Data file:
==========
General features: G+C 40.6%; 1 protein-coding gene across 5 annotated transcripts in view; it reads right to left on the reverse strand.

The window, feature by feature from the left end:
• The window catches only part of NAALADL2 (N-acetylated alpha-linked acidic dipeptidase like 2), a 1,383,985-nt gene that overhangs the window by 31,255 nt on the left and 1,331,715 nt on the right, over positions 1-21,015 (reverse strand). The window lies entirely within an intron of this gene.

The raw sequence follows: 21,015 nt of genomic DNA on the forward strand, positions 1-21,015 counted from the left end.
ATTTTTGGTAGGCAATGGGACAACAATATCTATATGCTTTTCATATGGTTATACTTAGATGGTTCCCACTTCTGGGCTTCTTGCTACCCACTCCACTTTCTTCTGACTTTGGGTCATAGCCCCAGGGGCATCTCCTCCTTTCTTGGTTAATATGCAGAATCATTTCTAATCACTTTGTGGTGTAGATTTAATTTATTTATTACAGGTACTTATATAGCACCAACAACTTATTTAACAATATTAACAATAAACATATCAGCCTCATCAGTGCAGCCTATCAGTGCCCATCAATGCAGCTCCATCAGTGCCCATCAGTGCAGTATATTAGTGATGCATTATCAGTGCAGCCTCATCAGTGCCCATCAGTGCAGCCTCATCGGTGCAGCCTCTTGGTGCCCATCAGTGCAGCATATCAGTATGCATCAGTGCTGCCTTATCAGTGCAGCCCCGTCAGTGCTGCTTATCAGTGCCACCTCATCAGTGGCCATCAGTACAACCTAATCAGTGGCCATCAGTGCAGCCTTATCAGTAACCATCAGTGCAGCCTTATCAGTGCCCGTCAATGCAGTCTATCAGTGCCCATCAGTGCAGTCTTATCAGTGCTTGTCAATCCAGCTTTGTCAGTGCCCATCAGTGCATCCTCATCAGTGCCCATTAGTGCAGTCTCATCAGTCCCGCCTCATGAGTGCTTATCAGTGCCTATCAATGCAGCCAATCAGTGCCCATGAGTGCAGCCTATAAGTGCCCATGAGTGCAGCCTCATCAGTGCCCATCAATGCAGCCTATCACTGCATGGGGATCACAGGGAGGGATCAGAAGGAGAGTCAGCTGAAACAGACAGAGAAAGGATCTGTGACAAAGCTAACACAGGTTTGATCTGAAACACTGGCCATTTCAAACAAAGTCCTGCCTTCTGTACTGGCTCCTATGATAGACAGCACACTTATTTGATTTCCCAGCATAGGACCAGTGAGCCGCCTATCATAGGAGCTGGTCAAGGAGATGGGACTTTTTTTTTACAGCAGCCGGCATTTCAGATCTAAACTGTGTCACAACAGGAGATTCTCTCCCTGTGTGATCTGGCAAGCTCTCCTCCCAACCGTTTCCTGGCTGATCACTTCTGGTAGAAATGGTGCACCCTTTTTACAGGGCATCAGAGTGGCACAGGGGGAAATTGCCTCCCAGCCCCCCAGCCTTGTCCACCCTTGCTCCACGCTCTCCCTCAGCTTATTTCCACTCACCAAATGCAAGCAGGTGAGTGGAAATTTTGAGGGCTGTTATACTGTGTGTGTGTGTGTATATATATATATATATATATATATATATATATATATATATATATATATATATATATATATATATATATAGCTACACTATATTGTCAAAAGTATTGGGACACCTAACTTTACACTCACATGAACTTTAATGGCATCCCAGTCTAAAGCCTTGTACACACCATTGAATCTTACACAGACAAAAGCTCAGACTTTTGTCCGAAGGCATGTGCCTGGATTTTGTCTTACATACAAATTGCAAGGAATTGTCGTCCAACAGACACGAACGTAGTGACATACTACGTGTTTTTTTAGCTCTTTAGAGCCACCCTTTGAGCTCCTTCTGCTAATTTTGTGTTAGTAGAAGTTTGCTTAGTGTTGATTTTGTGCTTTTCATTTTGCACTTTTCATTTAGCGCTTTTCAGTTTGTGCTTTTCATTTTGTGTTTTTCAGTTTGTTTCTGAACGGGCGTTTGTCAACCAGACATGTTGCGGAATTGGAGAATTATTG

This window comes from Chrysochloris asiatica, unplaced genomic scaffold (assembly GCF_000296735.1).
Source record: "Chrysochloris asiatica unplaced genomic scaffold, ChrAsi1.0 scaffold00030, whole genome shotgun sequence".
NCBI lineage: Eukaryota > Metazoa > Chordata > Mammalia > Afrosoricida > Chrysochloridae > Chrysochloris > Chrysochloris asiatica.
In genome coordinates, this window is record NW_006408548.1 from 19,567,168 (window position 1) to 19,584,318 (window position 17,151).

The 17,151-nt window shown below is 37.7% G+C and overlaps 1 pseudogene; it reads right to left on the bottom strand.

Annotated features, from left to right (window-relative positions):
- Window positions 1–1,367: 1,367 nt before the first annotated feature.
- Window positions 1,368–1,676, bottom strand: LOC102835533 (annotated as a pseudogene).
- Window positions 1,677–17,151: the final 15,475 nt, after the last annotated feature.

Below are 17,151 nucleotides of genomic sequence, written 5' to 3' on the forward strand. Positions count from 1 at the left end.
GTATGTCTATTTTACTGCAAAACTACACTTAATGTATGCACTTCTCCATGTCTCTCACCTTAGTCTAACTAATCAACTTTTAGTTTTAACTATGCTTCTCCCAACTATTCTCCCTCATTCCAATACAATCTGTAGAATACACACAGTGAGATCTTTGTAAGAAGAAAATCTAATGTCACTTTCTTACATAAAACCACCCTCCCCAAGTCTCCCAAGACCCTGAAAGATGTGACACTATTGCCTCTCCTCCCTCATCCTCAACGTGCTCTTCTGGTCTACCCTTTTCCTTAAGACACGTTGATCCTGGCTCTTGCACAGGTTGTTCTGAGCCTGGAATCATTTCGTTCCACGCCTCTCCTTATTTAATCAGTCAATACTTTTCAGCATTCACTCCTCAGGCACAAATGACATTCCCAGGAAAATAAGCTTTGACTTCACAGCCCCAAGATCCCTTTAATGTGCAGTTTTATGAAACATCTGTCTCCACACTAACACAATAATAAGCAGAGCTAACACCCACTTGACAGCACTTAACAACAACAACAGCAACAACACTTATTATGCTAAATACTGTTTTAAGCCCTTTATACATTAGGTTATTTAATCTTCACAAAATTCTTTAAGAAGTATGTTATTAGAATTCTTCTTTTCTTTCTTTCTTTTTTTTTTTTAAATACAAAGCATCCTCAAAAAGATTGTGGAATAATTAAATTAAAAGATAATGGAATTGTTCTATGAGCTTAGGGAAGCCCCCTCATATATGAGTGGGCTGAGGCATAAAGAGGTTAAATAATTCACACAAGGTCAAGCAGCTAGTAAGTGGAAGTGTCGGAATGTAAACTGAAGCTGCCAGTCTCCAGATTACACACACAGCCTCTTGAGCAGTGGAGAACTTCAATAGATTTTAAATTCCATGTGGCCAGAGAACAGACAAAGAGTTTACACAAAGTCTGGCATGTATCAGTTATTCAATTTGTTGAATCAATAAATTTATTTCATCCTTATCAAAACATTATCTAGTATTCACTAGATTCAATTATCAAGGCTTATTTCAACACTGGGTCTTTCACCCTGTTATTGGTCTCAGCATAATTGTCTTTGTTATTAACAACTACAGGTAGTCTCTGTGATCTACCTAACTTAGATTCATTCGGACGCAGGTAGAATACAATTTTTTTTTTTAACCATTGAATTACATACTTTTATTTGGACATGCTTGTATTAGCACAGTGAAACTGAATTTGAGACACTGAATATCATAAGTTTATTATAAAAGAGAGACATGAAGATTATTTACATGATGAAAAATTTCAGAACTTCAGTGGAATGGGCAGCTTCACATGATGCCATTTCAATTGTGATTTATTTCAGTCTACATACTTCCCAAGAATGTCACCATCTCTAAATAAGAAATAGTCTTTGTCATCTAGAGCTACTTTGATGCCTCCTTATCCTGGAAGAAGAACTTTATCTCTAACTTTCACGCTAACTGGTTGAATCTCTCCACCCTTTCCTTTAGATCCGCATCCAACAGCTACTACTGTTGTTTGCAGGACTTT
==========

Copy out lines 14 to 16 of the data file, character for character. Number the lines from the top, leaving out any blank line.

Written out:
- Window positions 1,677–17,151: the final 15,475 nt, after the last annotated feature.

Below are 17,151 nucleotides of genomic sequence, written 5' to 3' on the forward strand. Positions count from 1 at the left end.
GTATGTCTATTTTACTGCAAAACTACACTTAATGTATGCACTTCTCCATGTCTCTCACCTTAGTCTAACTAATCAACTTTTAGTTTTAACTATGCTTCTCCCAACTATTCTCCCTCATTCCAATACAATCTGTAGAATACACACAGTGAGATCTTTGTAAGAAGAAAATCTAATGTCACTTTCTTACATAAAACCACCCTCCCCAAGTCTCCCAAGACCCTGAAAGATGTGACACTATTGCCTCTCCTCCCTCATCCTCAACGTGCTCTTCTGGTCTACCCTTTTCCTTAAGACACGTTGATCCTGGCTCTTGCACAGGTTGTTCTGAGCCTGGAATCATTTCGTTCCACGCCTCTCCTTATTTAATCAGTCAATACTTTTCAGCATTCACTCCTCAGGCACAAATGACATTCCCAGGAAAATAAGCTTTGACTTCACAGCCCCAAGATCCCTTTAATGTGCAGTTTTATGAAACATCTGTCTCCACACTAACACAATAATAAGCAGAGCTAACACCCACTTGACAGCACTTAACAACAACAACAGCAACAACACTTATTATGCTAAATACTGTTTTAAGCCCTTTATACATTAGGTTATTTAATCTTCACAAAATTCTTTAAGAAGTATGTTATTAGAATTCTTCTTTTCTTTCTTTCTTTTTTTTTTTTAAATACAAAGCATCCTCAAAAAGATTGTGGAATAATTAAATTAAAAGATAATGGAATTGTTCTATGAGCTTAGGGAAGCCCCCTCATATATGAGTGGGCTGAGGCATAAAGAGGTTAAATAATTCACACAAGGTCAAGCAGCTAGTAAGTGGAAGTGTCGGAATGTAAACTGAAGCTGCCAGTCTCCAGATTACACACACAGCCTCTTGAGCAGTGGAGAACTTCAATAGATTTTAAATTCCATGTGGCCAGAGAACAGACAAAGAGTTTACACAAAGTCTGGCATGTATCAGTTATTCAATTTGTTGAATCAATAAATTTATTTCATCCTTATCAAAACATTATCTAGTATTCACTAGATTCAATTATCAAGGCTTATTTCAACACTGGGTCTTTCACCCTGTTATTGGTCTCAGCATAATTGTCTTTGTTATTAACAACTACAGGTAGTCTCTGTGATCTACCTAACTTAGATTCATTCGGACGCAGGTAGAATACAATTTTTTTTTTTAACCATTGAATTACATACTTTTATTTGGACATGCTTGTATTAGCACAGTGAAACTGAATTTGAGACACTGAATATCATAAGTTTATTATAAAAGAGAGACATGAAGATTATTTACATGATGAAAAATTTCAGAACTTCAGTGGAATGGGCAGCTTCACATGATGCCATTTCAATTGTGATTTATTTCAGTCTACATACTTCCCAAGAATGTCACCATCTCTAAATAAGAAATAGTCTTTGTCATCTAGAGCTACTTTGATGCCTCCTTATCCTGGAAGAAGAACTTTATCTCTAACTTTCACGCTAACTGGTTGAATCTCTCCACCCTTTCCTTTAGATCCGCATCCAACAGCTACTACTGTTGTTTGCAGGACTTT